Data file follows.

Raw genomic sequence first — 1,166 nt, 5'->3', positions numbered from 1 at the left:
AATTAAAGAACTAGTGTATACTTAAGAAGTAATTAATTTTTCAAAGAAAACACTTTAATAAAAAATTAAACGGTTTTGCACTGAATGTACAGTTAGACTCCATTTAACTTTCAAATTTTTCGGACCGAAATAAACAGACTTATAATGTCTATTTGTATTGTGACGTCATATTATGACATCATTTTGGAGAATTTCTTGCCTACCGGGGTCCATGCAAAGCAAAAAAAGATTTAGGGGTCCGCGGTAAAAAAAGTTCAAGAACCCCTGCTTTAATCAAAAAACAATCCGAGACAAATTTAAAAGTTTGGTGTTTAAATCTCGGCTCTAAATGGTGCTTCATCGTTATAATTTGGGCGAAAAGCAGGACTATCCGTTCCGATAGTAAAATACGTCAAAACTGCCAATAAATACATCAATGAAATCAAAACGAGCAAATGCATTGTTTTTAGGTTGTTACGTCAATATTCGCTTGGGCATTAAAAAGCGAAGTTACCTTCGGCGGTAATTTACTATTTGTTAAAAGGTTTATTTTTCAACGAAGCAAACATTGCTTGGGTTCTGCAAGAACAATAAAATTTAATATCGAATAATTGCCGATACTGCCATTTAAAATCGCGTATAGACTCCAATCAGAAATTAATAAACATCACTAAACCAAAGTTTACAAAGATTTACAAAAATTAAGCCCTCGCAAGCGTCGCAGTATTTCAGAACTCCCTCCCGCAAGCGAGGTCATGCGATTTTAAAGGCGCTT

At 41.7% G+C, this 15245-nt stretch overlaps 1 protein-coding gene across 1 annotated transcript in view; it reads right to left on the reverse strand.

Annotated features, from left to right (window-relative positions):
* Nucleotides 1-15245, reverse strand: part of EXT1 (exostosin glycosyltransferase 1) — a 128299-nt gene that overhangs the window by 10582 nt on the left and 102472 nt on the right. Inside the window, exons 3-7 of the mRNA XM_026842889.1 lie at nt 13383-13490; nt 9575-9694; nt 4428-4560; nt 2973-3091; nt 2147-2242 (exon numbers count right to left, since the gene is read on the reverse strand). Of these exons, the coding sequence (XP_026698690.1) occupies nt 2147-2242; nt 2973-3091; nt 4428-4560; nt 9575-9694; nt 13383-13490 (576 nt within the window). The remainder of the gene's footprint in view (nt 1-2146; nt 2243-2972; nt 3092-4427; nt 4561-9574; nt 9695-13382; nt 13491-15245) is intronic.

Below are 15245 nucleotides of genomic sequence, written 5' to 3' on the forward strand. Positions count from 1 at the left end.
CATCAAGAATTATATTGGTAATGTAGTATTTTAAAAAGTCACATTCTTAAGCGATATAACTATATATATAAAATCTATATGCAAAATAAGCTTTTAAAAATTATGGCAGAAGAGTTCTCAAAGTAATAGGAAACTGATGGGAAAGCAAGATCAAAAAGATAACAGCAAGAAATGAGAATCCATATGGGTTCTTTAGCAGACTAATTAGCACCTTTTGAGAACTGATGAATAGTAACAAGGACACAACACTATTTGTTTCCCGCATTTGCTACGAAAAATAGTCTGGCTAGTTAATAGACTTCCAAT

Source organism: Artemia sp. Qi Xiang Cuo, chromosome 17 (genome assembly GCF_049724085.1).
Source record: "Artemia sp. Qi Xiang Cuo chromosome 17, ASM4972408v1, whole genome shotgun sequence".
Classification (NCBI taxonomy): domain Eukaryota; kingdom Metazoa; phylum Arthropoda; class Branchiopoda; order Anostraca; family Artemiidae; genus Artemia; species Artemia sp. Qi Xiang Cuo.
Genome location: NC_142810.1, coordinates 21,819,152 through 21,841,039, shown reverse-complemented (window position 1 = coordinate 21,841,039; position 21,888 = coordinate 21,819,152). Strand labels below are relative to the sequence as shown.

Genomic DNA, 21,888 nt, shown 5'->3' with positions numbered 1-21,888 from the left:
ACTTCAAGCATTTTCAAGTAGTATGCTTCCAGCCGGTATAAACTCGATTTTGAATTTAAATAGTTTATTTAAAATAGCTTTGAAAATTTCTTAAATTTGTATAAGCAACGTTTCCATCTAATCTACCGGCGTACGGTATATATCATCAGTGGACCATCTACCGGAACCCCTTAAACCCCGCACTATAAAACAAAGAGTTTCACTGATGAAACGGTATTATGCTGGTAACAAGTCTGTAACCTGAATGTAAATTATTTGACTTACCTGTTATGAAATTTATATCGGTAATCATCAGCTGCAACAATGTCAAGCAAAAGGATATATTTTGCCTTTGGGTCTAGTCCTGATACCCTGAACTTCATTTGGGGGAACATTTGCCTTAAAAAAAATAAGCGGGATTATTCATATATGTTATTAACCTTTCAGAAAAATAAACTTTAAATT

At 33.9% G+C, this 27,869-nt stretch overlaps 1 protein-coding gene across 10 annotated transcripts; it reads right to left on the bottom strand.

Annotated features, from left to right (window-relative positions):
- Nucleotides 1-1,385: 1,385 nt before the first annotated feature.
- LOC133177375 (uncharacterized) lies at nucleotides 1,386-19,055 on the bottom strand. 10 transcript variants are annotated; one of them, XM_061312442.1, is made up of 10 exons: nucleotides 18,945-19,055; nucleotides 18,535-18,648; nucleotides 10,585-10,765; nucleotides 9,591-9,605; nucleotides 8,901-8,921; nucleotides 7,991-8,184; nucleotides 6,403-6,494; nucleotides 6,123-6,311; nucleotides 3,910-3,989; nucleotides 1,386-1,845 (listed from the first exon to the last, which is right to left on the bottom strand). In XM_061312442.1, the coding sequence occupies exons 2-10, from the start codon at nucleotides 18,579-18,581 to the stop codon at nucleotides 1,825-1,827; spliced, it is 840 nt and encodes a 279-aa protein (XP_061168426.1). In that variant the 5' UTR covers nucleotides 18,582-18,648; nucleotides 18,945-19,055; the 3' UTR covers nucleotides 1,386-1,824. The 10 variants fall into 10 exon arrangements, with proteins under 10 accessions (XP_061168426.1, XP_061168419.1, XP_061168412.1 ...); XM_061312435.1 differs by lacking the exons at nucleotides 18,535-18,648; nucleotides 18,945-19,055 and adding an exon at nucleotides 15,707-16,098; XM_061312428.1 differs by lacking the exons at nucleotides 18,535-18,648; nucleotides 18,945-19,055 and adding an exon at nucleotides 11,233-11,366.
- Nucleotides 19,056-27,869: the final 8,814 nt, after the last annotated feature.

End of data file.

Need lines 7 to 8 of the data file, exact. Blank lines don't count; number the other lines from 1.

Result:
CATCAAGAATTATATTGGTAATGTAGTATTTTAAAAAGTCACATTCTTAAGCGATATAACTATATATATAAAATCTATATGCAAAATAAGCTTTTAAAAATTATGGCAGAAGAGTTCTCAAAGTAATAGGAAACTGATGGGAAAGCAAGATCAAAAAGATAACAGCAAGAAATGAGAATCCATATGGGTTCTTTAGCAGACTAATTAGCACCTTTTGAGAACTGATGAATAGTAACAAGGACACAACACTATTTGTTTCCCGCATTTGCTACGAAAAATAGTCTGGCTAGTTAATAGACTTCCAAT

Source organism: Artemia sp. Qi Xiang Cuo, chromosome 17 (genome assembly GCF_049724085.1).